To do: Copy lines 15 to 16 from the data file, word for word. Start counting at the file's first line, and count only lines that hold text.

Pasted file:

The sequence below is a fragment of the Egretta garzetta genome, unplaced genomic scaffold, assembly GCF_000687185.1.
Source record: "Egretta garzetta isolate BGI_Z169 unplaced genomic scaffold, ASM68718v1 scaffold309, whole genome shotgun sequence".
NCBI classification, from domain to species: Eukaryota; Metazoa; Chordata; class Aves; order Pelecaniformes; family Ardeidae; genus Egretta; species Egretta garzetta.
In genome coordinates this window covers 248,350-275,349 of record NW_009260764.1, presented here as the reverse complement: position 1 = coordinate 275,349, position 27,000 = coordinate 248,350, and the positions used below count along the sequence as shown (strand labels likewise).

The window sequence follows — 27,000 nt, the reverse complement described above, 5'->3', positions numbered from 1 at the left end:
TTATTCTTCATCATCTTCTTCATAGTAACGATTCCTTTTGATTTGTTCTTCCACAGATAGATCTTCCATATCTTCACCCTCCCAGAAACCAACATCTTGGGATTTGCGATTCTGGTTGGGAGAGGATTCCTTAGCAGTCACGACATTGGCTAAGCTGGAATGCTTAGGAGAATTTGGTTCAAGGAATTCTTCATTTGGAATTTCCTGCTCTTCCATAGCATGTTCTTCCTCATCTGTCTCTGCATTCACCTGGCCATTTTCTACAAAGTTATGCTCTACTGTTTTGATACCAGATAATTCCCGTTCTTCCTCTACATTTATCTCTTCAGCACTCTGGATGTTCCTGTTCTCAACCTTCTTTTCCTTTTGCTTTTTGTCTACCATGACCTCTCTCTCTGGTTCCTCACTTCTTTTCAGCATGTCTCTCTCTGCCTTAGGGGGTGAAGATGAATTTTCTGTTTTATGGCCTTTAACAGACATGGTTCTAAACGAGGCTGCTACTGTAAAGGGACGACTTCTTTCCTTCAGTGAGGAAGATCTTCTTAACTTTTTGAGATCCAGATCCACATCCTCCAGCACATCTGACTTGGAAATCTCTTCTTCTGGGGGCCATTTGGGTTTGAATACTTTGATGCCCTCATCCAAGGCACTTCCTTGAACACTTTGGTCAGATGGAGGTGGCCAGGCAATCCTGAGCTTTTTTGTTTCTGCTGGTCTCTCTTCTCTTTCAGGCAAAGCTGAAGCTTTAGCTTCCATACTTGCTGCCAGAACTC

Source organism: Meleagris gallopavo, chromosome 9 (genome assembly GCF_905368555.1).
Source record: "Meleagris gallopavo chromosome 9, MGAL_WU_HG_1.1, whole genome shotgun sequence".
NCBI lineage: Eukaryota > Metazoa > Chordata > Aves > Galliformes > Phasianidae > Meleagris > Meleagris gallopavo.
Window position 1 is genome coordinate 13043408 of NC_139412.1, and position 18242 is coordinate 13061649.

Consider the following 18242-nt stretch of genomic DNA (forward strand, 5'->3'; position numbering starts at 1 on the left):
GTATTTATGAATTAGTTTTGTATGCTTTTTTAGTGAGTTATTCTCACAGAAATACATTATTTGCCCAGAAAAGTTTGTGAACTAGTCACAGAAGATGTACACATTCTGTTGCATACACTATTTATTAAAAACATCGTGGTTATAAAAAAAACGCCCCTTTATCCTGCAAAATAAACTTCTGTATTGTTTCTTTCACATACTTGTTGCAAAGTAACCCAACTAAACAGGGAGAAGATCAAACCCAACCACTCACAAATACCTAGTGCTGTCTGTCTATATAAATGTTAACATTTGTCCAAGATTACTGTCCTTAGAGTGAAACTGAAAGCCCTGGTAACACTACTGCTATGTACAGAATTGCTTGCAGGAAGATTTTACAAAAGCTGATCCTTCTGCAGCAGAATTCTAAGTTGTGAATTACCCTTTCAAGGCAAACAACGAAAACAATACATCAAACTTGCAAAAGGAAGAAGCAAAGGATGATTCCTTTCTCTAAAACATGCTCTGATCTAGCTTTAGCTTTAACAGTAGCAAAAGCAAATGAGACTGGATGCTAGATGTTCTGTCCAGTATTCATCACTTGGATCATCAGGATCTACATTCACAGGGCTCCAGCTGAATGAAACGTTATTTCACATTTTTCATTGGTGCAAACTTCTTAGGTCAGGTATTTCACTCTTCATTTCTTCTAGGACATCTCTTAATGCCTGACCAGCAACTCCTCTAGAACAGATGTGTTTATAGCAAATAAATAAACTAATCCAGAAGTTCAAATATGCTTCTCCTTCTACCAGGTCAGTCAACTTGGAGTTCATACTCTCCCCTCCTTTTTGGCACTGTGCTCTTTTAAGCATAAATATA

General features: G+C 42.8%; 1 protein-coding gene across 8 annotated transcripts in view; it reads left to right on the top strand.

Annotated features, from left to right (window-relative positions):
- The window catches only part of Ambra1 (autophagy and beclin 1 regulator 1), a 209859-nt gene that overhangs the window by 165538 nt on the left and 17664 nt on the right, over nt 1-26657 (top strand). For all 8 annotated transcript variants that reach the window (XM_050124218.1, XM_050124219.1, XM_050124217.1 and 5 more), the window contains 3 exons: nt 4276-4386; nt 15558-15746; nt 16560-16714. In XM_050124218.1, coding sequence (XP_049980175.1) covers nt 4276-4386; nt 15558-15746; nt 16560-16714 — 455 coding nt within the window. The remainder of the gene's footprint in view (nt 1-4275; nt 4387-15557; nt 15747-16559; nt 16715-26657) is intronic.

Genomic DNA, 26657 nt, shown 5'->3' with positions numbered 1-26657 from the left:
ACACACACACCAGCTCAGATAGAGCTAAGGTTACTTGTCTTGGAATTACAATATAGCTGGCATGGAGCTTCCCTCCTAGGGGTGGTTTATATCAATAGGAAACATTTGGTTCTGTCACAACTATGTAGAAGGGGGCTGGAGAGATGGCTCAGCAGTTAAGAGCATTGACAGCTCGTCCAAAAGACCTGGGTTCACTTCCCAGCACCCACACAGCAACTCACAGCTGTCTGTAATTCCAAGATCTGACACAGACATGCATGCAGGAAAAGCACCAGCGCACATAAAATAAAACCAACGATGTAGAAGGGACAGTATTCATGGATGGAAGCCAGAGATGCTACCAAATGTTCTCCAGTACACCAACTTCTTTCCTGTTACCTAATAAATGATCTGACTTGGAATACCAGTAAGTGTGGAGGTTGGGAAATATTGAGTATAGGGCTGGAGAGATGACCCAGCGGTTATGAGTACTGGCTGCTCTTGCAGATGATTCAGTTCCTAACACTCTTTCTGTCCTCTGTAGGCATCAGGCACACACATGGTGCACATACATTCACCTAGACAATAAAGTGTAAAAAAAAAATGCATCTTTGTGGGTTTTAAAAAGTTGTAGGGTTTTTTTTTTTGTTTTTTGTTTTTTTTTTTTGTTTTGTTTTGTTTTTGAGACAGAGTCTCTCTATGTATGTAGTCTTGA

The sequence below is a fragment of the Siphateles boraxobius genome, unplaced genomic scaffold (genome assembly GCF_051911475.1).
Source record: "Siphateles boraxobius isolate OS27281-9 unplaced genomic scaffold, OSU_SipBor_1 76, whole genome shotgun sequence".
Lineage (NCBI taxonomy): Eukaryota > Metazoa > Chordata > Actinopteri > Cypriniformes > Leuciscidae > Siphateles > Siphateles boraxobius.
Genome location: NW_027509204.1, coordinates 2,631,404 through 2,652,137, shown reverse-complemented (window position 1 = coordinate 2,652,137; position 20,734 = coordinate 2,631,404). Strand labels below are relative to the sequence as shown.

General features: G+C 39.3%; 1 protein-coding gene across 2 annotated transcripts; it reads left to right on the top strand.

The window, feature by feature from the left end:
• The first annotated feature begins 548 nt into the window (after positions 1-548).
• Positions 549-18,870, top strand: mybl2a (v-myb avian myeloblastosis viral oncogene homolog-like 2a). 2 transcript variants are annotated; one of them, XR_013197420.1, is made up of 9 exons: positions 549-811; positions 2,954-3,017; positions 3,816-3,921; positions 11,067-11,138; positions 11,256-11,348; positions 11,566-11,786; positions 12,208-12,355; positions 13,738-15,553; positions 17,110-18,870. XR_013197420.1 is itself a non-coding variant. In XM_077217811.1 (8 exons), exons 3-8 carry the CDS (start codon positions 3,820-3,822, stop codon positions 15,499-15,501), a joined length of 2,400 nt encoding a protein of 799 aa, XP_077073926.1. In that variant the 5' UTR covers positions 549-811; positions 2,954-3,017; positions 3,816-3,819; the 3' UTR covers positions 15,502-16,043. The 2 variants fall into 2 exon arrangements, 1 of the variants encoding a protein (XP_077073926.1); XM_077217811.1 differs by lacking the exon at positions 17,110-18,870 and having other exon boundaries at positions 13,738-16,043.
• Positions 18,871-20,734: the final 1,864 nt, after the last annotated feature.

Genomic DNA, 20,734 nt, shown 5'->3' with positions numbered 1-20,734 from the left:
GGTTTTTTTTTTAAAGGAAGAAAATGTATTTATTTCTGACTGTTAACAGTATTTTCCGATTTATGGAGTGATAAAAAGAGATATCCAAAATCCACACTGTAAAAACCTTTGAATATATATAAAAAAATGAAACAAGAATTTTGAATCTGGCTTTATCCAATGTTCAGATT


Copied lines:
- The window catches only part of Ambra1 (autophagy and beclin 1 regulator 1), a 209859-nt gene that overhangs the window by 165538 nt on the left and 17664 nt on the right, over nt 1-26657 (top strand). For all 8 annotated transcript variants that reach the window (XM_050124218.1, XM_050124219.1, XM_050124217.1 and 5 more), the window contains 3 exons: nt 4276-4386; nt 15558-15746; nt 16560-16714. In XM_050124218.1, coding sequence (XP_049980175.1) covers nt 4276-4386; nt 15558-15746; nt 16560-16714 — 455 coding nt within the window. The remainder of the gene's footprint in view (nt 1-4275; nt 4387-15557; nt 15747-16559; nt 16715-26657) is intronic.

Genomic DNA, 26657 nt, shown 5'->3' with positions numbered 1-26657 from the left: